The game is on the line
Video games are the second most popular form of home entertainment today, behind only television. The industry is projected to generate $20 billion annually worldwide by 2005. And to think some parents still call gaming a waste of time. Figures like that have Microsoft, which arrived somewhat late to the gaming party, ready to put $2 billion into the development of its proprietary online service, XLive. But other gaming giants aren’t sold on online gaming. Nintendo is focusing its efforts on making its existing gaming platforms able to talk to each other. But Nintendo’s the exception. Other, more generic developments that should lead to those lofty online-gaming goals include compatibility across platforms, gaming on portable devices, the continually enhanced realism of graphics and sound, the use of gaming technology in the education market, the integration of applications such as e-mail into games, and the migration of game developers to and from TV and movies.
Plenty of storage space
100MB Zip drives gather dust in junk drawers while 128MB ThumbDrives are a staple of key rings everywhere. Hard drives in video recorders are sending VHS tapes to the scrap heap of history. That should be a solid indicator that data storage has come a long way in a short time, and 2002 was a big year for places to put big files. The future looks bright in the storage arena, too: “Blade” servers, which cut storage space in half, are emerging strongly. And just this fall, iSCSI technology–a storage standard that takes connections between hard drives and computers into the Internet, thus letting multiple computers tap into a pool of storage systems–came into wide use. At the consumer level, those heretofore-$3-a-pop CD-Rs became practically disposable as storage media became bigger, better, and cheaper.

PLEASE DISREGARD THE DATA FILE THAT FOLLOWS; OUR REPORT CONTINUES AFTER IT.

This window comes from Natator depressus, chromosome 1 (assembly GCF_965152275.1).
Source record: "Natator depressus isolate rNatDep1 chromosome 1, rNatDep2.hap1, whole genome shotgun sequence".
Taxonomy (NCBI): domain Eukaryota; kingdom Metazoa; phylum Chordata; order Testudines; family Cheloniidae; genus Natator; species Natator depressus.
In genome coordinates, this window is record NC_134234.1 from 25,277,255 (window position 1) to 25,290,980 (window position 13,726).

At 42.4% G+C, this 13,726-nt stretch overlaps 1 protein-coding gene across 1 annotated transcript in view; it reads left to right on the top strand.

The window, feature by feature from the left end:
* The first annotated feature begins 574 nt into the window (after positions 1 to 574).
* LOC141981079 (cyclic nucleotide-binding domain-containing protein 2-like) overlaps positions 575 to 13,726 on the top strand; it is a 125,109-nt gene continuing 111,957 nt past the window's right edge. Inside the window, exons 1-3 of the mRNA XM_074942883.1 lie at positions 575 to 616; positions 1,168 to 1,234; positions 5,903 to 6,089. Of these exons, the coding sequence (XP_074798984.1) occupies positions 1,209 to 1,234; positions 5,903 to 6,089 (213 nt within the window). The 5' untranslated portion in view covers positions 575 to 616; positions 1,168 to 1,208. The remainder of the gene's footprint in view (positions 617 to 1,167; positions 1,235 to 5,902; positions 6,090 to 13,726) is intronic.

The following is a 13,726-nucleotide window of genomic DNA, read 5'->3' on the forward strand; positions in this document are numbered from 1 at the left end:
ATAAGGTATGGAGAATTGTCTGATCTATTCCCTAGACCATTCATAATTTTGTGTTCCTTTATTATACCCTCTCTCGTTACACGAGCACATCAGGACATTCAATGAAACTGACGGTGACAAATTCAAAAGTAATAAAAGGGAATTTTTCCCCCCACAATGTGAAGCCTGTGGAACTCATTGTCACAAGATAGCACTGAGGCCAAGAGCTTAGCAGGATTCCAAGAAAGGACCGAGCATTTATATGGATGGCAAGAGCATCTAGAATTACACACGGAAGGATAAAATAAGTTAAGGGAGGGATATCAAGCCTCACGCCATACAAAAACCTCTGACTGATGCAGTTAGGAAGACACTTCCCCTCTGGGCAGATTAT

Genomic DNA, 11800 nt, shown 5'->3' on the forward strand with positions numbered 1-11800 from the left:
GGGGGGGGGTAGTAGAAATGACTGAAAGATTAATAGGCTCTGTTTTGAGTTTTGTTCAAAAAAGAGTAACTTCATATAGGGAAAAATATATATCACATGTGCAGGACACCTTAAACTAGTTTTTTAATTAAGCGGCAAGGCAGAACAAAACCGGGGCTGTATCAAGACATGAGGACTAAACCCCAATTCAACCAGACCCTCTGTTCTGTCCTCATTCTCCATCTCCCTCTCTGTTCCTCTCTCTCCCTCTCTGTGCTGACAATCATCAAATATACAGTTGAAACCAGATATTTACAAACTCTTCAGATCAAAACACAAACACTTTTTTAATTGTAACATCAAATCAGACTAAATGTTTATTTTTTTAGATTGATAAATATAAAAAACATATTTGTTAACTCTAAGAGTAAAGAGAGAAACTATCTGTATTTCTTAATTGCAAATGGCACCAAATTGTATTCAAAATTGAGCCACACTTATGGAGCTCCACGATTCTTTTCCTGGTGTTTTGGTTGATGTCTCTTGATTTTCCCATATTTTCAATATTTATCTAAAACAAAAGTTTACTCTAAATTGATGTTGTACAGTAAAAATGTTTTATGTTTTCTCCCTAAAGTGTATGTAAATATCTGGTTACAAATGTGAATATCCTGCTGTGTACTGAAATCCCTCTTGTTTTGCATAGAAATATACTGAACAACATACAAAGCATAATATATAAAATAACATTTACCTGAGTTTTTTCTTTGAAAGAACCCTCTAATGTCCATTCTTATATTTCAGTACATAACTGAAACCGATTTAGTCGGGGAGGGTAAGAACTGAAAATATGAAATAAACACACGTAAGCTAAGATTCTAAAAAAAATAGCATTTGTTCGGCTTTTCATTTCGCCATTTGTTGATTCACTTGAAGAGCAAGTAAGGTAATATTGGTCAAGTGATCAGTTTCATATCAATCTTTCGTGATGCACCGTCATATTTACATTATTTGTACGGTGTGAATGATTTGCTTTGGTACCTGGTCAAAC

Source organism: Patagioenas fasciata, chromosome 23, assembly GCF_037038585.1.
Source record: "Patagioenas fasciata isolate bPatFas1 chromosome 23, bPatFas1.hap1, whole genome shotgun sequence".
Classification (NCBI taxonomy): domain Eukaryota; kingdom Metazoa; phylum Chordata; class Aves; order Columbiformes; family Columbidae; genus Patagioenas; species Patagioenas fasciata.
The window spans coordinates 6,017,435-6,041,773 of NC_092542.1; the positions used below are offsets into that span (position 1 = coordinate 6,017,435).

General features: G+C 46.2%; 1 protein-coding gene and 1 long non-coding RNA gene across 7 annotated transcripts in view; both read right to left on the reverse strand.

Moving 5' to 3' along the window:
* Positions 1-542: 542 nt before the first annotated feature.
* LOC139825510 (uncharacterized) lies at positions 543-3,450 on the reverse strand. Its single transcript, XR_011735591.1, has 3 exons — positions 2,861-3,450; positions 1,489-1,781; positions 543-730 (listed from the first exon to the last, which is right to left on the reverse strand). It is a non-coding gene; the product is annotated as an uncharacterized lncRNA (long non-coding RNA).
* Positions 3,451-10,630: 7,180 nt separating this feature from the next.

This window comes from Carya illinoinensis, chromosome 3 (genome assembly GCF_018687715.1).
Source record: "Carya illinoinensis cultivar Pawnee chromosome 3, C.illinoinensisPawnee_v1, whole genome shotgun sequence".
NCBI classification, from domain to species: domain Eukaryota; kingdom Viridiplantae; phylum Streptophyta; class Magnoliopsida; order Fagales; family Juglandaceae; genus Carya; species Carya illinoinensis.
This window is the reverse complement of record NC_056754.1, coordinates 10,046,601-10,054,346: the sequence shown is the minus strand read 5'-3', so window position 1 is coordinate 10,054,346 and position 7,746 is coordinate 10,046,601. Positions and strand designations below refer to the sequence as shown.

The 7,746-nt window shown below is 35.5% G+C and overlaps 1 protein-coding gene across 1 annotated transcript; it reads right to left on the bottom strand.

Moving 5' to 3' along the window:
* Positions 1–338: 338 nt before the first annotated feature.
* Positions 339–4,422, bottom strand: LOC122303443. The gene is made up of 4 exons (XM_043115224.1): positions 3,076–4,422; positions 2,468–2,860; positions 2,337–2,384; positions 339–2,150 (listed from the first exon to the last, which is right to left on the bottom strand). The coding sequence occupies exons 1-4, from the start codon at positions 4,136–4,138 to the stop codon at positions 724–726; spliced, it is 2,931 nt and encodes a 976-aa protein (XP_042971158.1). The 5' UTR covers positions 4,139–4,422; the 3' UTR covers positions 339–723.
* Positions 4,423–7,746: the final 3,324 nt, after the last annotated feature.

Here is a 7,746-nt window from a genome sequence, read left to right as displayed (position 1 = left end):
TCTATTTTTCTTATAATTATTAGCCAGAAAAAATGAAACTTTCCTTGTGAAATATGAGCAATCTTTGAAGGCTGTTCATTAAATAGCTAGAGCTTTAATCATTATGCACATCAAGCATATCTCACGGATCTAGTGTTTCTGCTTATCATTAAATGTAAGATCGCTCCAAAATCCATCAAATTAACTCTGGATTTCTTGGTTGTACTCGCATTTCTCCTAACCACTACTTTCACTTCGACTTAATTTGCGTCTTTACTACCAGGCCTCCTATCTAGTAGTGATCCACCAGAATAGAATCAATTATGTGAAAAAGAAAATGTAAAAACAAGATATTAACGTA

A word from our sponsor
The ongoing fight against unsolicited marketing via e-mail–and the fight for the right of marketers to send it out–continued in 2002. An IDC report released in September predicted that the worldwide volume of e-mail will increase from its current rate of 31 billion messages per year to 60 billion by 2006. That means more spam, and lots of it. According to antispam service provider Brightmail’s interception figures, more than a third of all e-mail sent is spam. But while legislators try to push through antispam bills and fed-up consumers turn to the courts for satisfaction, the real battle over spam is going on in the technology trenches. Corporations are employing blacklists and rules-based filters, while consumers are increasingly turning to such products as SpamKiller, SpamAssassin, MailWasher, and SpamNet to keep the garbage out of their mail servers. Yet, those advances cut both ways, and spammers are beefing up their methods as their victims increase their resistance. Until a legislative solution is found, the real winners will be the developers, whose technologies have the potential to help both sides.